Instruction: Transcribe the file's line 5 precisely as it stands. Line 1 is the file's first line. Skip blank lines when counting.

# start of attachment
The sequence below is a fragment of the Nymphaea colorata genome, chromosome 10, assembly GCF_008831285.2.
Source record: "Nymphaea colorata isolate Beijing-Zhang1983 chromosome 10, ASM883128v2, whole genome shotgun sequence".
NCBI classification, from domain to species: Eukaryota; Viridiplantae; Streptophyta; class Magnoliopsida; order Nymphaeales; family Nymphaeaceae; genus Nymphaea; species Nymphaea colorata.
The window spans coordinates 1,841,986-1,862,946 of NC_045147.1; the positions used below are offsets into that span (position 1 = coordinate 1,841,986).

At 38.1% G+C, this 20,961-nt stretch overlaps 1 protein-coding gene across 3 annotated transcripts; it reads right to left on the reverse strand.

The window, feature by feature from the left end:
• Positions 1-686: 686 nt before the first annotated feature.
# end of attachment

At 38.1% G+C, this 20,961-nt stretch overlaps 1 protein-coding gene across 3 annotated transcripts; it reads right to left on the reverse strand.